“Commander Tarik!” Narisa’s spine stiffened. How dare he not know her from Suria? Suria was his lover, who had been navigator of the Reliance before Narisa was assigned to that post. Unreasoning anger filled her. “Let me go—sir!’`
Her hand was free. Narisa stood, watching him and nursing her resentment. Then she began to realize Tarik was having the same trouble getting his eyes open that she had had. Perhaps he, too, was deep in some beautiful dream. She regarded him a little more sympathetically. After a while his lids rose, and he stared up at her with eyes as purple-blue and impenetrable as the mysterious sky above them. It took a moment or two more for recognition to fill those eyes and his usual coolly assessing expression to return.
“Help me to stand,” he ordered.
“I think you should lie still until you have adjusted to this atmosphere.”
“Lieutenant.” It was a command, no doubt about that, and his right hand was raised in an imperious gesture. Narisa braced her feet, put out her right hand to his and pulled. Once upright, he stepped out of the pod. Still holding his right hand and supporting that arm, Narisa put her left arm across his shoulders to help him steady himself.
“Where have you brought us?” he demanded. Before she could answer, he collapsed onto his knees, nearly dragging her down with him.
“I told you to lie still,” she cried, watching him gasp for breath. His face was tight with pain, but he crawled back to the pod and sat leaning against its side.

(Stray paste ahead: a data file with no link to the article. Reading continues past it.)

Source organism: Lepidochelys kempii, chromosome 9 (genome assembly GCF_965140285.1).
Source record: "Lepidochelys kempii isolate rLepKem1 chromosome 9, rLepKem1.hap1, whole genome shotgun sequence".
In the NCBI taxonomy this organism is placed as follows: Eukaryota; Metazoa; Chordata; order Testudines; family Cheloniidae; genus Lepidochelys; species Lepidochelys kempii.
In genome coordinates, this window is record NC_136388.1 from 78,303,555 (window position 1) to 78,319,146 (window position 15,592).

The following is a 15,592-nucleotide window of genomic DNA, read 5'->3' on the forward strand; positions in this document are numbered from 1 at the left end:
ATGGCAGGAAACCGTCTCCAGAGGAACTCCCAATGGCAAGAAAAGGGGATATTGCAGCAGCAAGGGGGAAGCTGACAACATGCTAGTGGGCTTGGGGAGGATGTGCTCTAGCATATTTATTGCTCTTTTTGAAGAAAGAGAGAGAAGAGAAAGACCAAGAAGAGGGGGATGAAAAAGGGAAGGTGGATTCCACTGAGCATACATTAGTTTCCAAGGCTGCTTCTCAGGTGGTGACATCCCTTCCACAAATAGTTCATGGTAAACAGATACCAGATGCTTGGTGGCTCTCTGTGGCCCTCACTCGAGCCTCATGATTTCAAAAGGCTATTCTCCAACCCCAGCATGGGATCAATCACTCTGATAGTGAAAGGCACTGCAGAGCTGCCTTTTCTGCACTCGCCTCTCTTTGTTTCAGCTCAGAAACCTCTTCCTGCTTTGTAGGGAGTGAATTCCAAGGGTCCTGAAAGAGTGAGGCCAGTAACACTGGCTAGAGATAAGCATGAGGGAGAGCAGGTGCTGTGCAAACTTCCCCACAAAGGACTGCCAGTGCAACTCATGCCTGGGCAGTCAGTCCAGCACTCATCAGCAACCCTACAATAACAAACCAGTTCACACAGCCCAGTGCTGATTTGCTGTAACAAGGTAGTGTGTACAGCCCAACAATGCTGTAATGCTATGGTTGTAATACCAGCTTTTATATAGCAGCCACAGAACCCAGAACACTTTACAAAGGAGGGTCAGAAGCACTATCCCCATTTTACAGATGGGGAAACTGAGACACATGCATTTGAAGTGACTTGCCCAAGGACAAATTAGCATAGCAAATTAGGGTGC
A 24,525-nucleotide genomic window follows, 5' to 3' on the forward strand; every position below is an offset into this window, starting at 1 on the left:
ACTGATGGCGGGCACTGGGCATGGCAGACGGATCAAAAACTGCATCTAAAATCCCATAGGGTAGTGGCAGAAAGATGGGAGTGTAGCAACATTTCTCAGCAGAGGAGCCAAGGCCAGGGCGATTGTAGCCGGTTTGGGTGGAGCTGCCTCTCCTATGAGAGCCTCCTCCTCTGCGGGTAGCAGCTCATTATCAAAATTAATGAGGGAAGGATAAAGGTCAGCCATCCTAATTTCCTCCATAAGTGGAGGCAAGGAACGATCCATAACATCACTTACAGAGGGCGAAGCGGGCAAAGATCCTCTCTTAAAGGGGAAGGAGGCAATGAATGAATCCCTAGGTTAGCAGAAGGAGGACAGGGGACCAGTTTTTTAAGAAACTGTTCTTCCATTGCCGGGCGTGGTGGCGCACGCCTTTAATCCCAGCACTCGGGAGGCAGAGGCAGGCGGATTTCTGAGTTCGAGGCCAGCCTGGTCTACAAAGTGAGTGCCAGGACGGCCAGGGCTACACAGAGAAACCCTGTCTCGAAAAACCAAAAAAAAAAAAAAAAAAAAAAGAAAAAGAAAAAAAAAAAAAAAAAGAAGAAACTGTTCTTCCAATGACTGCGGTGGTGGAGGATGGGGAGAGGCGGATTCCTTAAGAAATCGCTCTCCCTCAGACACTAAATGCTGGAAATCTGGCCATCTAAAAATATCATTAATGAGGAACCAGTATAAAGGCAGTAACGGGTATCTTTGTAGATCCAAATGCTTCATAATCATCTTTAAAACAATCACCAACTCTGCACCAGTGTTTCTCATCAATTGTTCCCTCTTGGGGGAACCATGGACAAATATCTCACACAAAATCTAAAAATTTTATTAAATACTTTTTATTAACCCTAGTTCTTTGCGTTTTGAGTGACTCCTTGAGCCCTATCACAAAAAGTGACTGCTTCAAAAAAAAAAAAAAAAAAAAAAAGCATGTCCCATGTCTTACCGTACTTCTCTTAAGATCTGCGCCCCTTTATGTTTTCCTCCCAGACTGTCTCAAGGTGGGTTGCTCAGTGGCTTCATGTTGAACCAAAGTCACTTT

“I believe,” he said, measuring his words and his breath carefully, “that I have a broken rib. Possibly several. Where are the medical supplies?”
“They should be inside. I’ll check.” Leaning over the entrance, Narisa reached in to search the various compartments. “This is all I can find. There are no medical supplies.” She held up three packages.
“Why,” Tarik demanded, “were the two of us in one pod?”
“It was the only one that was usable.”
“Where was the rest of the crew?”
“Everyone else was dead.” She made her voice flat and clipped so he wouldn’t know how deeply that had affected her.
He stared at her, his eyes wide, and she wondered what he was thinking, if he felt the horror of those last moments on the Reliance the way she did. Of course he didn’t. He had been unconscious.
“What’s in there?” He indicated the packages Narisa was holding.
“A small tool kit, compressed food and water,” she told him, reading the labels. “Enough for one person for five days.” ,
“Or two people for two and a half days.”
“Not in the desert. We need more water.”
“The last thing I remember,” Tarik said, gently massaging his sore ribs, “I was in the Navigator’s Area. How did I get to the pod?”
Narisa told him, adding, “When the Reliance exploded, all the instruments in the pod malfunctioned. By the time I got control again, we were in the Empty Sector. I don’t understand how that happened.” As soon as the last sentence was out, she wished she hadn’t said it. He would use it against her. She knew he would.
“We were still close to the Reliance when she blew?”
When Narisa nodded, he looked thoughtful. Her tension eased a little. He might come to the same conclusion she had, that the horrendous explosion had something to do with where they were. She hoped he would also decide that it didn’t matter how they had reached this planet; the important thing was how they were going to leave it.